Her song “Spiders Web” which begins with the words;

“If a black man is racist,
Is it OK?
If it’s the white mans racism,
That made him that way. ”

then;

“The piano keys are black and white,
but they sound like a million colours in your mind”

Here’s Katie, whose entire repertoire has enriched my world, singing  “Spiders Web”

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The correction collection

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If you, dear reader, require corrective lenses in order to read my words, then I am sympathetic to your sight deficiency.  Firstly I would point out that at this precise moment you could perhaps be making better use of the technology than reading this rubbish, but I really do understand your plight because I have required glasses for 53 years to correct shortsightedness.

I am an understanding and sympathetic man.

Mostly.

Should however, I come across any old classmates of mine squinting at items in the supermarket and holding them at arms length in the vain hope of being able to read the ingredients, then I will have the following appropriate response;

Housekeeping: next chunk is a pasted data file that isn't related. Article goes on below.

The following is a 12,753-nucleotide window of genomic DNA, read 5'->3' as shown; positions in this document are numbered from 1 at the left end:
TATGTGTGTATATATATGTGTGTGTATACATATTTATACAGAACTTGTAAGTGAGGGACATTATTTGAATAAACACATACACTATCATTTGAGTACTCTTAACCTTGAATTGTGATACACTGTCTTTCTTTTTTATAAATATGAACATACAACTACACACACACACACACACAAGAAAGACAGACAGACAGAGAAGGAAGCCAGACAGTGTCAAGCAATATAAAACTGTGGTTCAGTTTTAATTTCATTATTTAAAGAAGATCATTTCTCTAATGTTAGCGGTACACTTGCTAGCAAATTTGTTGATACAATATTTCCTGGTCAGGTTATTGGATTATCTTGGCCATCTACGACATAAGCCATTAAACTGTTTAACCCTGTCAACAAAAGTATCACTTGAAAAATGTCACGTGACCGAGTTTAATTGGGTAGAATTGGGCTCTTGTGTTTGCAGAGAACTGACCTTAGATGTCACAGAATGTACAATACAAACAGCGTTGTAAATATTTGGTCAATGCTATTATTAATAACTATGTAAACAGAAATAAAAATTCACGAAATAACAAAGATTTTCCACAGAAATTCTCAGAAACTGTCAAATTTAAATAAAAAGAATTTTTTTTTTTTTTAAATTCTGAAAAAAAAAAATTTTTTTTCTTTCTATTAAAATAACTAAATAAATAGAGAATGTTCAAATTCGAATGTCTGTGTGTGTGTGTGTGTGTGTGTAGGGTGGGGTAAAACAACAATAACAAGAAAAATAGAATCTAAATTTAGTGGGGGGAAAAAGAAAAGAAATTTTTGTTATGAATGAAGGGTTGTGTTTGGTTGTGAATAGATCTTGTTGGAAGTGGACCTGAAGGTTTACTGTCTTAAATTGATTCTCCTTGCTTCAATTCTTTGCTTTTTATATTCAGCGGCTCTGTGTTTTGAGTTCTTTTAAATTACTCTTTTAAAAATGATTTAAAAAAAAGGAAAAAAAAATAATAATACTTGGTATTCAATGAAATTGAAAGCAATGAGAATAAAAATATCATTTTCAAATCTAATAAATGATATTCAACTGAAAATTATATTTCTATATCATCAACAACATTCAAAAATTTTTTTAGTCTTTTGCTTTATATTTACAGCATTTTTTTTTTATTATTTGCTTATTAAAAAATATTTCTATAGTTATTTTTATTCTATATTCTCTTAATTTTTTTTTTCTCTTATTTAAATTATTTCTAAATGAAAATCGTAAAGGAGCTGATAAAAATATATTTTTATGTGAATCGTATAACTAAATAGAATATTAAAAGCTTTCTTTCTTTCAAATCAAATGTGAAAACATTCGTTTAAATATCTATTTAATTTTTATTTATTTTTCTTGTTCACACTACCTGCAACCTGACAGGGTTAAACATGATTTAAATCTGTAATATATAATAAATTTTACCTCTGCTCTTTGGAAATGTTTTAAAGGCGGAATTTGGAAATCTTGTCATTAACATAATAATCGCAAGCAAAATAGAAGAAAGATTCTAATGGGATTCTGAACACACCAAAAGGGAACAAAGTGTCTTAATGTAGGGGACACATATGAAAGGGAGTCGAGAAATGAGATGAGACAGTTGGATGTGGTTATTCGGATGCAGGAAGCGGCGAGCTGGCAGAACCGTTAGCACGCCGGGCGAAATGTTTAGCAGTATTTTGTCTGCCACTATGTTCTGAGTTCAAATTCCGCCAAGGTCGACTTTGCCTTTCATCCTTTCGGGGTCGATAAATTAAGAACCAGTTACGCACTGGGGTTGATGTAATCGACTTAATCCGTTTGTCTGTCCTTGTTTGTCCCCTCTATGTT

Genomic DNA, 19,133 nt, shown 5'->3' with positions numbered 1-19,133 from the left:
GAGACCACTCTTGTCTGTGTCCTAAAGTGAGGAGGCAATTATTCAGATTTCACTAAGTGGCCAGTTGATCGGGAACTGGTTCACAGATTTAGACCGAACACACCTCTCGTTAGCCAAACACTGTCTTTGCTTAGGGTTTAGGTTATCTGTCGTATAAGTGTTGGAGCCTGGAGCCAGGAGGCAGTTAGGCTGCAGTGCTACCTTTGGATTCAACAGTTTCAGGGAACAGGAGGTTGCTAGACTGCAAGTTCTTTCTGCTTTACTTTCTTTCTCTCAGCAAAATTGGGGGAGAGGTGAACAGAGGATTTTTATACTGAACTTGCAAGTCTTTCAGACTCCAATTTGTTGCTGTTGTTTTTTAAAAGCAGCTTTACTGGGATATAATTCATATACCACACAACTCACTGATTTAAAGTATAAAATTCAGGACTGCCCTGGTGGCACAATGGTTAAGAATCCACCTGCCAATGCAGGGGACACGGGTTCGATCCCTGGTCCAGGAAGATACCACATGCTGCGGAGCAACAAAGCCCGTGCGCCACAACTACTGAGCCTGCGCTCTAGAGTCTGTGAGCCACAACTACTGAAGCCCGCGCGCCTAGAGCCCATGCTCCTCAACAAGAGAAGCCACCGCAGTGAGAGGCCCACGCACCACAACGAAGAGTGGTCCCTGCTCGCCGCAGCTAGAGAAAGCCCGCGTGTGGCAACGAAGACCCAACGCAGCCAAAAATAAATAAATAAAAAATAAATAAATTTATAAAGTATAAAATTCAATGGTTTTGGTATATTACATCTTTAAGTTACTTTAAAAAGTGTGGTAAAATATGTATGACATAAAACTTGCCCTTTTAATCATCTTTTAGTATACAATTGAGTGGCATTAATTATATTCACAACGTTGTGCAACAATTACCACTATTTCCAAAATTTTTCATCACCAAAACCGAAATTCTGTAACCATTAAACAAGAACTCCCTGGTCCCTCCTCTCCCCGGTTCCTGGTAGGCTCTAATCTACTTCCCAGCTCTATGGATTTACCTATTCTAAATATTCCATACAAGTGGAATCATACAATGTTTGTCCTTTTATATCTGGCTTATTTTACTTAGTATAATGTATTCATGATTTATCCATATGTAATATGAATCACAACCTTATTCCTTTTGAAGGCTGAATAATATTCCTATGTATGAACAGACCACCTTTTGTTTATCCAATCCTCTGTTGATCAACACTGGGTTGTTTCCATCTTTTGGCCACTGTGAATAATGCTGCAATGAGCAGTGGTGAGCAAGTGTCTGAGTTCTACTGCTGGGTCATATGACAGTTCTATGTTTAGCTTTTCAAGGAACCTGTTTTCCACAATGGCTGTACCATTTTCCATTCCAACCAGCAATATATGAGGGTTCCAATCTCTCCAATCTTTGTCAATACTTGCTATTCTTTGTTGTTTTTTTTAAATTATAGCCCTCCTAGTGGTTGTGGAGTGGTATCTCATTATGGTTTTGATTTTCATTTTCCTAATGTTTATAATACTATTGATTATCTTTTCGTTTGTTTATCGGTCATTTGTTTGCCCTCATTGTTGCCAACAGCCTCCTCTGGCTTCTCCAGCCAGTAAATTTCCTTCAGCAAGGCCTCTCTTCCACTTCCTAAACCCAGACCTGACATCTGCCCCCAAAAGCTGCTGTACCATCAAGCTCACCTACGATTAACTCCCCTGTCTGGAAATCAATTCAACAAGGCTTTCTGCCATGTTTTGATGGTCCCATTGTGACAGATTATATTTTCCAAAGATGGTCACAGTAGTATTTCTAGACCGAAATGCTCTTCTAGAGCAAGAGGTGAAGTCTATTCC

Nananananana

for you were the ones who derided me in school as "goggle eyes" and "four eyes".
The absolute wonder of being myopic is that I can still read the fine print unassisted.

One person for whom I must necessarily have empathy is Mrs GOF.  She has reached a certain age where I have become a useful object to have around to decipher the tiny and the miniscule.

I am obviously unreliable, for I have been partially replaced by the collection illustrated above. 
This is only her "living room collection".  There are others that I know of residing in the bedroom and the car, and, I suspect, even though I have neither the inclination or right to excavate there, in her handbag.
I also have evidence that somewhere under this roof is an Optical Appliance Infirmary, accommodating everything she has sat on, stood upon or otherwise irreparably damaged.

Now I admit to having 3 pairs of glasses, for long distance, computer reading, and for reading music.

Why on earth does one human being require so many glasses?

I have no idea, and certainly no intention of asking, for I know that it will be an invitation to a lengthy dissertation on the origin, history, purpose and likely fate of every single one in the collection.
Mrs GOF, whilst having no shortage of glasses, has an even lesser shortage of words and explanations.

Perhaps she is some sort of spectacular visionary well beyond the understanding of a simple man.

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There are frogs in the bucket Dear Henry